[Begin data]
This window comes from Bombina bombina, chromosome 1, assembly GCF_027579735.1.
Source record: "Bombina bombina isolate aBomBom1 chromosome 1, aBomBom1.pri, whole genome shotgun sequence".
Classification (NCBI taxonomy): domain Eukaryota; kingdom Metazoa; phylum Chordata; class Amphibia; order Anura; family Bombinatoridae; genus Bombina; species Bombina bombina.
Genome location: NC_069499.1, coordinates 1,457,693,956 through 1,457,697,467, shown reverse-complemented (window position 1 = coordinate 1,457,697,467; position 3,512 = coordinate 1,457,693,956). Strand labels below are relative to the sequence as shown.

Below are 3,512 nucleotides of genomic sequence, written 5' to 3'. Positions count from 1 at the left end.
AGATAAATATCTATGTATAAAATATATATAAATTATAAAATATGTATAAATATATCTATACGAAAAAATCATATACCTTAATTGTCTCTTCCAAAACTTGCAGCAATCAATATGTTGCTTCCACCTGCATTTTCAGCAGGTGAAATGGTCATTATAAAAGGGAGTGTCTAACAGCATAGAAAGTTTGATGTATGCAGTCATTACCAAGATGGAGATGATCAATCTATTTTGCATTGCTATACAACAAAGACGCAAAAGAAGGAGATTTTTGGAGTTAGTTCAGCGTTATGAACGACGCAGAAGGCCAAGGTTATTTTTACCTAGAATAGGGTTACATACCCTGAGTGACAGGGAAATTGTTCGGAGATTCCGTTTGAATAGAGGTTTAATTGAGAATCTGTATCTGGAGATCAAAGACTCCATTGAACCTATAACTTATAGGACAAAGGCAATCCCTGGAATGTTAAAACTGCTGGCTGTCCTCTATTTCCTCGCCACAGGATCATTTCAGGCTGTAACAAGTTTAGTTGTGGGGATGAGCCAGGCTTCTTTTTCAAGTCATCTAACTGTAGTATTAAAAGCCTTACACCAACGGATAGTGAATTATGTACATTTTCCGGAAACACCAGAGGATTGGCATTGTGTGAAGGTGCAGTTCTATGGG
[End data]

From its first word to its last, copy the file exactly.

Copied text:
This window comes from Bombina bombina, chromosome 1, assembly GCF_027579735.1.
Source record: "Bombina bombina isolate aBomBom1 chromosome 1, aBomBom1.pri, whole genome shotgun sequence".
Classification (NCBI taxonomy): domain Eukaryota; kingdom Metazoa; phylum Chordata; class Amphibia; order Anura; family Bombinatoridae; genus Bombina; species Bombina bombina.
Genome location: NC_069499.1, coordinates 1,457,693,956 through 1,457,697,467, shown reverse-complemented (window position 1 = coordinate 1,457,697,467; position 3,512 = coordinate 1,457,693,956). Strand labels below are relative to the sequence as shown.

Below are 3,512 nucleotides of genomic sequence, written 5' to 3'. Positions count from 1 at the left end.
AGATAAATATCTATGTATAAAATATATATAAATTATAAAATATGTATAAATATATCTATACGAAAAAATCATATACCTTAATTGTCTCTTCCAAAACTTGCAGCAATCAATATGTTGCTTCCACCTGCATTTTCAGCAGGTGAAATGGTCATTATAAAAGGGAGTGTCTAACAGCATAGAAAGTTTGATGTATGCAGTCATTACCAAGATGGAGATGATCAATCTATTTTGCATTGCTATACAACAAAGACGCAAAAGAAGGAGATTTTTGGAGTTAGTTCAGCGTTATGAACGACGCAGAAGGCCAAGGTTATTTTTACCTAGAATAGGGTTACATACCCTGAGTGACAGGGAAATTGTTCGGAGATTCCGTTTGAATAGAGGTTTAATTGAGAATCTGTATCTGGAGATCAAAGACTCCATTGAACCTATAACTTATAGGACAAAGGCAATCCCTGGAATGTTAAAACTGCTGGCTGTCCTCTATTTCCTCGCCACAGGATCATTTCAGGCTGTAACAAGTTTAGTTGTGGGGATGAGCCAGGCTTCTTTTTCAAGTCATCTAACTGTAGTATTAAAAGCCTTACACCAACGGATAGTGAATTATGTACATTTTCCGGAAACACCAGAGGATTGGCATTGTGTGAAGGTGCAGTTCTATGGG